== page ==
WHILE the UN climate summit in Egypt concluded with a landmark decision to establish a fund to address loss and damage, the outcome on other crucial issues such as India’s call for phasedown of all fossil fuels reflected little progress when compared to the deal struck a year ago in Scotland.
India termed COP27 “historic” for securing an agreement on establishing a fund to address loss and damage due to climate change-induced disasters, saying “the world has waited far too long for this”.
On the establishment of a work programme on climate action in agriculture and food security, Union Environment Minister Bhupender Yadav said the responsibilities to reduce emissions should not be shifted to smallholder farmers.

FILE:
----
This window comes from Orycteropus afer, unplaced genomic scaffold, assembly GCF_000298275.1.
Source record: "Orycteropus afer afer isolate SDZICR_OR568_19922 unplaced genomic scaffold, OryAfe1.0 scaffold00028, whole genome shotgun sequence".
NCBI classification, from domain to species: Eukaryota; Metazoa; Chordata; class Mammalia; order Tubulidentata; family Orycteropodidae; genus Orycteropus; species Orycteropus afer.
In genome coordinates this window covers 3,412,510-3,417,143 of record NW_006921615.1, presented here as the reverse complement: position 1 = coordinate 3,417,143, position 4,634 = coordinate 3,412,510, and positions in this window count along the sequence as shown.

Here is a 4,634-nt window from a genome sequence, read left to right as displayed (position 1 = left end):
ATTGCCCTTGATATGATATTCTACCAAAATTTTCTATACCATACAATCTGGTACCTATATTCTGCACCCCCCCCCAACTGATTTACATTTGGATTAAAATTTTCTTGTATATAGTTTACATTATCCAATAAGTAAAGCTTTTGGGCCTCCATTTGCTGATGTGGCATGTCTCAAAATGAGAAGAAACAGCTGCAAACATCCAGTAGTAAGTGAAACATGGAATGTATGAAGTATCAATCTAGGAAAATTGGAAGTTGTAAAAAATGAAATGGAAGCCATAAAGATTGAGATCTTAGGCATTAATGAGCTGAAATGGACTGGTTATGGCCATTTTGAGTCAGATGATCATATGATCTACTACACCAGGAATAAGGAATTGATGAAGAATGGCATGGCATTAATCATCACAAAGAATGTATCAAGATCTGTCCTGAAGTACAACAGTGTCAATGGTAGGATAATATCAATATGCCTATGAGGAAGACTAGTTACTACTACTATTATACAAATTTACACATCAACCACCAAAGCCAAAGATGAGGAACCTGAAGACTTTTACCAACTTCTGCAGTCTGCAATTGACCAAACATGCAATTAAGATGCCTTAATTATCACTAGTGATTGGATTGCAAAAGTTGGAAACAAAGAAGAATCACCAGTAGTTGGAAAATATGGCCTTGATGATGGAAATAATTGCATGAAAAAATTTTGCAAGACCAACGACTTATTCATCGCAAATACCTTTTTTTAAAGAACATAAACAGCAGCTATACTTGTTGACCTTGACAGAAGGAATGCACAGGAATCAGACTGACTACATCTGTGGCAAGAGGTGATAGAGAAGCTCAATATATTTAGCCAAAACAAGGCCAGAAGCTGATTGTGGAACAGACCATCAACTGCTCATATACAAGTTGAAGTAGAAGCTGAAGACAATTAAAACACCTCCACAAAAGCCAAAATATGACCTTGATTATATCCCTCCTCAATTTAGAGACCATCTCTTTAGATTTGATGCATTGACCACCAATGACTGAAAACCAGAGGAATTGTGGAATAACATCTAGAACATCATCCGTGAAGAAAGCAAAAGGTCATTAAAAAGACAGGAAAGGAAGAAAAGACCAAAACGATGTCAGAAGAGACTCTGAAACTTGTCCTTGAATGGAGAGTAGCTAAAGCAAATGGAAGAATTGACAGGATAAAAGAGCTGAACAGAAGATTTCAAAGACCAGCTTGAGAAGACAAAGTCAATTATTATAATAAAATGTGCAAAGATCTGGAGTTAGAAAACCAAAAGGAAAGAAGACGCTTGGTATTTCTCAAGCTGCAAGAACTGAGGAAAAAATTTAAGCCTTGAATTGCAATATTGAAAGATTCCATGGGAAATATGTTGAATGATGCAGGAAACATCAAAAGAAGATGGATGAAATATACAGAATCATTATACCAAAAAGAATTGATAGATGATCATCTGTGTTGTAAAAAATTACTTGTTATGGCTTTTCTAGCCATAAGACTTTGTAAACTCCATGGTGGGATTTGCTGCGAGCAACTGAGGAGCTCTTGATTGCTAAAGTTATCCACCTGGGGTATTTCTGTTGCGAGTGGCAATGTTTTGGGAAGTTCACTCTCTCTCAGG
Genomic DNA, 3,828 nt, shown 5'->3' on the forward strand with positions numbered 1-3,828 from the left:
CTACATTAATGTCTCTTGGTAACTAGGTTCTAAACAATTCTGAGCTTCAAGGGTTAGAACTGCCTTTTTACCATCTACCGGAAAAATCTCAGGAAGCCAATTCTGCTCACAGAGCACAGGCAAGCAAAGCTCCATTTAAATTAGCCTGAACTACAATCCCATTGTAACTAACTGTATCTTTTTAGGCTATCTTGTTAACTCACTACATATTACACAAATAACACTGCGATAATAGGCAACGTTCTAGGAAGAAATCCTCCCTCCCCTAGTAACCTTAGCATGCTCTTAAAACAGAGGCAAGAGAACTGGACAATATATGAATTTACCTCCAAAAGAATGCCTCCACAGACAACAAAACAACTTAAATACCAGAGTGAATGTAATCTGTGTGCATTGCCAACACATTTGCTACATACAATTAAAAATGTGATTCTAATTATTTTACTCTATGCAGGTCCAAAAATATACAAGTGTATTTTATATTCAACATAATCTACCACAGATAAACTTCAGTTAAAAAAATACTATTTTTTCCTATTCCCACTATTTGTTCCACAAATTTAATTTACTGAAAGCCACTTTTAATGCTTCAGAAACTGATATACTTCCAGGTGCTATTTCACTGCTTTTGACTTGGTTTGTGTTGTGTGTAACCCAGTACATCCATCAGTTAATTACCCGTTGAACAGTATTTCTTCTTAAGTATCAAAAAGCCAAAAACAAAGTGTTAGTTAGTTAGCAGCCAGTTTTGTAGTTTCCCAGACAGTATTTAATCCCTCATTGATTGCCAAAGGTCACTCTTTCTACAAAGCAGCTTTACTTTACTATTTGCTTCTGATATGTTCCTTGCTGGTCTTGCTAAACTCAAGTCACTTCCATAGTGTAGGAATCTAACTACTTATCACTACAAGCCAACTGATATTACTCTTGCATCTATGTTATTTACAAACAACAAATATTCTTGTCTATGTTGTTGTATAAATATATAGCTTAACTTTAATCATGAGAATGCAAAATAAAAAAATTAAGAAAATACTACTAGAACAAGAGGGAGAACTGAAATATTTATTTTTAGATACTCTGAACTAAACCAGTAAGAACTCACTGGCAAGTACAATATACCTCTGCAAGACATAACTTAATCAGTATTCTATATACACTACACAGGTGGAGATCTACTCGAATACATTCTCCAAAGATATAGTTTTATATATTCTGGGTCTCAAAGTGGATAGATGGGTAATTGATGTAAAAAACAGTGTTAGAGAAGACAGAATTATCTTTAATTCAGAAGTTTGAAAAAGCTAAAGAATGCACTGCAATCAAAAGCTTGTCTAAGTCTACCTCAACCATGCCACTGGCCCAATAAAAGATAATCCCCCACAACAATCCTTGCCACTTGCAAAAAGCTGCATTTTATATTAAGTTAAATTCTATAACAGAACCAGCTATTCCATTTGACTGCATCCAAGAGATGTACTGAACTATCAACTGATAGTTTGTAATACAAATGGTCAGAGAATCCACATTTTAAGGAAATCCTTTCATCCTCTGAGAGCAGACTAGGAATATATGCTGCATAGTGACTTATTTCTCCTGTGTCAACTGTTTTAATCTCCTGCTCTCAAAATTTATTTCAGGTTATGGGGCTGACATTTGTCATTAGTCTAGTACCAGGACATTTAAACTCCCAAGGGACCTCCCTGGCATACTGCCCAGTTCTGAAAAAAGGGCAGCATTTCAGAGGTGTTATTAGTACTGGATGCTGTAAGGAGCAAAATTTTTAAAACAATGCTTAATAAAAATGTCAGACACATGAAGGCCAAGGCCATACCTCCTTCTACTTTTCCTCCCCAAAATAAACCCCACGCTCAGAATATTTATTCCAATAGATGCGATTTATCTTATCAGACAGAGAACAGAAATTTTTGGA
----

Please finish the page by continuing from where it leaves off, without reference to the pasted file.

The summit was scheduled to conclude on Friday but went into overtime as negotiators pushed for an agreement on issues such as including mitigation, loss and damage (L&D) fund and adaptation.
Loss and damage refers to destruction caused by climate change-induced disasters.
At one point in time, the talks veered close to a collapse but gained momentum in the final hours after progress on a new finance facility to address loss and damage, a long-pending demand of poor and developing countries, including India, and the key element at this year’s UN climate summit. The success of the talks hinged on progress on this track.
Developed nations, particularly the US, had opposed this new fund over fears that it would hold them legally liable for massive damages caused by climate change.
The proposal for a loss and damage finance facility was put forward by the G77 and China (India is part of this group), least developed countries and small island states. Vulnerable countries had said that they would not leave COP27 without it.